A study by Columbia University Medical Center (CUMC), New York, NY, researchers suggests that narrow-spectrum ultraviolet (UV) light could dramatically reduce surgical infections without damaging human tissue.

Between 200,000 and 300,000 patients suffer surgical wound infections in the US each year, accounting for $3 billion to $10 billion in health-care expenditures, the researchers report. Patients with these infections are 60 percent more likely to spend time in an ICU, are five times as likely to be readmitted to the hospital, have twice the mortality rate, have longer hospital stays, and have roughly double the total health-care costs of patients without surgical wound infections.

Scientists have known for many years that UV light from a standard germicidal lamp (which emits a broad spectrum of wavelengths, from about 200 to 400 nanometers [nm]) is highly effective at killing bacteria; such lamps are routinely used to decontaminate surgical equipment.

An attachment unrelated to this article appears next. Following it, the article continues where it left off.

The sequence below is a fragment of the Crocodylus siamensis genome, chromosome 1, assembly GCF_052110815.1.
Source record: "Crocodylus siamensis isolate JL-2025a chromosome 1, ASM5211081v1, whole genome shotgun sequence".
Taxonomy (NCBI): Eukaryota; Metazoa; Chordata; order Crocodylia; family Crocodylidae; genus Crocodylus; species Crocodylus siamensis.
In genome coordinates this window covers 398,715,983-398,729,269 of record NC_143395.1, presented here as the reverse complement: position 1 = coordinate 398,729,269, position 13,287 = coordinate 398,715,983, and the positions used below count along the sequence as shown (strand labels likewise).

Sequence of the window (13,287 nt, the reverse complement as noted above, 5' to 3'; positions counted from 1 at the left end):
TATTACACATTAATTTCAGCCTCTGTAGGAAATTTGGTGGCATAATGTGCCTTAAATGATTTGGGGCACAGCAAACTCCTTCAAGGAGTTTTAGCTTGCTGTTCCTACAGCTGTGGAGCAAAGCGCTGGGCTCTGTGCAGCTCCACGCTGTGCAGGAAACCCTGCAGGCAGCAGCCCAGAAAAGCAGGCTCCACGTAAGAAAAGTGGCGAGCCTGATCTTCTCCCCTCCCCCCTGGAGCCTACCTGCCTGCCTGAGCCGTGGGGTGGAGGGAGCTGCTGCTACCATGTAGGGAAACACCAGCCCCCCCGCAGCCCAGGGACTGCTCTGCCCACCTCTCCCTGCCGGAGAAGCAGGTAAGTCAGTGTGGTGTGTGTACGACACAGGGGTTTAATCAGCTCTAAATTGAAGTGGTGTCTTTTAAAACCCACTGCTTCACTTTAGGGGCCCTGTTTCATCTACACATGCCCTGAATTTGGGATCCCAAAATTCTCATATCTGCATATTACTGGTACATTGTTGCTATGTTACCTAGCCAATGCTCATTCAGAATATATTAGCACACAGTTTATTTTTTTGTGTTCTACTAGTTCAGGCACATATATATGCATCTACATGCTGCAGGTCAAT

Unfortunately, this UV light is also harmful to human tissue and can lead to skin cancer and cataracts in the eye. Therefore, UV light is almost never used in the operating room during surgery.

However, the scientists hypothesized that a very narrow spectrum of UV light—around 207 nm—might be capable of destroying bacteria while leaving human tissue unaffected. Because UV light at this wavelength is strongly absorbed by proteins, it is expected to be safe for two reasons: At the cellular level, it cannot reach the nucleus of human cells, and at the tissue level it cannot reach the sensitive cells in the skin epidermis and the eye lens. But because bacteria are much smaller than human cells, this UV light can reach their DNA.

To test their hypothesis, they exposed MRSA (methicillin-resistant S. aureus) bacteria, a common cause of surgical wound infections, and human skin cells to a krypton-bromine excimer lamp, which emits UV light only at 207 nm, as well as to a standard germicidal UV lamp.

They found that 207-nm UV light was as effective at killing MRSA bacteria as a conventional UV lamp. However, the 207-nm light resulted in 1,000-fold less killing of human skin cells than did the standard UV light.

Source